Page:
Reviews

2017 Acura NSX Walk Around

The new NSX is a sharp, clean wedge with an unfortunate extreme and cartoonish grille that destroys any classic supercar style. Acura designers need to go to Ferrari school and learn from the Italians what style is all about. But maybe the grille is appropriate because it serves to announce that this car is nothing if not a huge, successful compromise. It shouts out of a very big mouth, “I’m the hottest and flashiest Acura ever made!”

The massive mesh air intakes at the corners are fine, powerfully functional, and the framed wing-like LED lights are thin and lovely, but the big mouth in the middle steals your attention and makes you want to turn away, like scary clown lips.

From the side and three-quarter rear, when you don’t have to look at the grille, it looks fabulous. Especially from the rear, because it has gorgeous clean hips, broad and chiseled fenders that begin the wedge forward. And the side has sharp aerodynamic edges, with cool ducts all over the place.

Air flows over the low roof and down the backlight, guided into the engine bay and to the clutch cooler, through cooling ducts on the rear fenders; the air comes out through large ducts at the rear. There’s a conservative spoiler that, along with a diffuser and telegraphic taillight slots, generates downforce.

Interior

There was a lot of emphasis put on ergonomics in the cabin, so much that Acura came up with a design name for it: human-centric. One example of this human-centrism is that the head of a six foot-six inch driver can fit under the roof, and his or her legs can fit under the steering wheel and onto the pedals.

That said, human-centric might only apply to humans willing to come up with extra cash in order to be centric in Acura’s eyes. The standard four-way manual seat, with a fixed bottom cushion, isn’t as humanly centric as the optional power leather-and-suede seat with lumbar adjustment.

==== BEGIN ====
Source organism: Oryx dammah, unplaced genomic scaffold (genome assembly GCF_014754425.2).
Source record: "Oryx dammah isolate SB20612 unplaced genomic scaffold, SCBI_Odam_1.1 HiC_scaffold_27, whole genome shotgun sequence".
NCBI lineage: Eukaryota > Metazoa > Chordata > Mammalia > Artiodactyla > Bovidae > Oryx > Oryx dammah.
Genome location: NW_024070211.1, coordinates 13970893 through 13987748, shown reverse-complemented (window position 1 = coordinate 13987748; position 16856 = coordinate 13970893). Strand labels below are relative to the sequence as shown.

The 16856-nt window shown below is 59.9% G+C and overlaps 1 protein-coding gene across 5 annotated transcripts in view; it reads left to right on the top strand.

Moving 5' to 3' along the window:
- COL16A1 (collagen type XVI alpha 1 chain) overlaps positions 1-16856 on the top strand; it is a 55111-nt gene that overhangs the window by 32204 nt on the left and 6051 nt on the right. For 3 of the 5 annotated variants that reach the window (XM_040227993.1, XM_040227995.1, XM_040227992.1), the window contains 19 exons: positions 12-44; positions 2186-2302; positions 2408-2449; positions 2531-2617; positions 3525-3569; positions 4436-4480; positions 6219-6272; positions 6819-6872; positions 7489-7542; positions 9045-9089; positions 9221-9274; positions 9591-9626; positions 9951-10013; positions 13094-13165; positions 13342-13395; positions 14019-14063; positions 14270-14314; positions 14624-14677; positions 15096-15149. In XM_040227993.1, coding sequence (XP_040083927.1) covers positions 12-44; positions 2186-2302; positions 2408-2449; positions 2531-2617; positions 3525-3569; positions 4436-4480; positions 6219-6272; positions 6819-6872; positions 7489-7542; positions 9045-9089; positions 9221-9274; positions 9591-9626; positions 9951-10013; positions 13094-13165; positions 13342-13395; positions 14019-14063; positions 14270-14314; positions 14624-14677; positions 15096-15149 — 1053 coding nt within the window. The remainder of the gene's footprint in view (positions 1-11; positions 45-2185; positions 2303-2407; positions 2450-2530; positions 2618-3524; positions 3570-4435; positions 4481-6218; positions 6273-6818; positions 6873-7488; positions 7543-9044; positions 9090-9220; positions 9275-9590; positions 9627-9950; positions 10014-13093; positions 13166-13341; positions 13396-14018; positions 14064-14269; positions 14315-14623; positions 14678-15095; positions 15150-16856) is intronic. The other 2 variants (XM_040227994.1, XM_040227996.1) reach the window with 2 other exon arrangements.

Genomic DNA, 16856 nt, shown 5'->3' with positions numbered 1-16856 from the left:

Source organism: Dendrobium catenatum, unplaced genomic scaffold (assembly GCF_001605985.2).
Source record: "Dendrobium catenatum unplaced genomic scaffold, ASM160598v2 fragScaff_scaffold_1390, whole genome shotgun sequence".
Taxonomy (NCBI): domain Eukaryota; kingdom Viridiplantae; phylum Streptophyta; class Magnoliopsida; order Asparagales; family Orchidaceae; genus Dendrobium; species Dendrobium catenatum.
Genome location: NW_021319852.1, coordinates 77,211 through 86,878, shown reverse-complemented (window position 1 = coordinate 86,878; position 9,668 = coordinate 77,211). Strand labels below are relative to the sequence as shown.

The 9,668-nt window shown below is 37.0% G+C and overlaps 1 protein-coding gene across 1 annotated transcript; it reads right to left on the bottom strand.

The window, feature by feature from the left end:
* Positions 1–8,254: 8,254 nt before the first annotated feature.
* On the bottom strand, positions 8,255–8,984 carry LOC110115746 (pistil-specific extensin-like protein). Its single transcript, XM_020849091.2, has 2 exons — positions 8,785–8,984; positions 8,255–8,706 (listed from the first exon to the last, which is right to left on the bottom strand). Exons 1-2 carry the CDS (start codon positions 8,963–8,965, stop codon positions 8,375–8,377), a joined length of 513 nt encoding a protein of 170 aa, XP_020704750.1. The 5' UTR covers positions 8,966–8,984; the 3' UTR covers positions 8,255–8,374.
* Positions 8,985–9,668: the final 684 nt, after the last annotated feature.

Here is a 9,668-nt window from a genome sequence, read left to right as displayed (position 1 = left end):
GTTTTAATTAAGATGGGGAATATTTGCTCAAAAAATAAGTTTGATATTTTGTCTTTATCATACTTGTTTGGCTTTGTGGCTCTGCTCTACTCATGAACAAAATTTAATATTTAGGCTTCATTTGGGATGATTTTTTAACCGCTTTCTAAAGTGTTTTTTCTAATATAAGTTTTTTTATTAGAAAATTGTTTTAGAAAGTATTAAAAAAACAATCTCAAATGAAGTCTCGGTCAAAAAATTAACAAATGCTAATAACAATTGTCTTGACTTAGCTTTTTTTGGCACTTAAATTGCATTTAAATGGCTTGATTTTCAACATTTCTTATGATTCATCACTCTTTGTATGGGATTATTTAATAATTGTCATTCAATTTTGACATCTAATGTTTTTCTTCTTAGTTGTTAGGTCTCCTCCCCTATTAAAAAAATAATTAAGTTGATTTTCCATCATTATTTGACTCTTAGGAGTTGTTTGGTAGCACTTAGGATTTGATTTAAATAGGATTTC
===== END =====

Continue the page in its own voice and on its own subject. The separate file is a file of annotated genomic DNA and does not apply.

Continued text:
One shocking contradiction is the Honda Pilot-like transmission pushbuttons. There’s no lever for the right hand. At least there are paddle shifters, in addition to the pushbuttons that you might not be able to bear to use because they remind you that your $160,000 or $180,000 car borrows parts from a Honda SUV.

Another example of Acura’s human-centricism might be the basic arrangement of controls on the center console, what Acura calls Simple Sports Interface. However the 8.0-inch digital display isn’t exactly centered around the human, or even pointed toward him or her; the virtual gauges hang on an odd plane, tilted away from the driver. The screen has a big tach that shows in different colors, based on the driving mode.

The flat-topped and flat-bottomed steering wheel contains controls that function a second screen, for the audio and available navigation. Around that screen there are swaths of metallic trim that also outline the dashboard and the rest of the controls. So is a carbon-fiber trim kit that looks just like similar treatments in other luxury and performance cars. That is to say, relentlessly showy and somewhat inexpensive.

Metallic trim notwithstanding, the cabin is plush, with a lot of leather and Alcantara. Lightly treated leather is available.

With the width of the NSX, there’s good room for occupants, but not so much for luggage or cargo. The trunk is tiny, at 4.4 cubic feet. And while the forward visibility is excellent, with thin windshield pillars and a low dash, the rearward visibility is wretched, with thick rear pillars and the low seating position. The standard multi-angle rearview camera, and parking sensors, are all the driver has to back up. Look at it this way: you never have to turn your head.

The sounds inside the cabin are sweet, including sweet quiet, if that’s what you like, in Quiet mode. There’s also a tube carrying the exhaust into the cabin, if that’s what you like. The irony is that the natural exhaust, heard from the outside, is ordinary, un-supercar-like. It’s enhanced in the cabin. So you’re kind of fooled into thinking your car sounds cool, when it’s really boring to others.

**Based on current year EPA mileage ratings. Use for comparison purposes only. Your actual mileage will vary, depending on how you drive and maintain your vehicle, driving conditions, battery pack age/condition (hybrid models only) and other factors.

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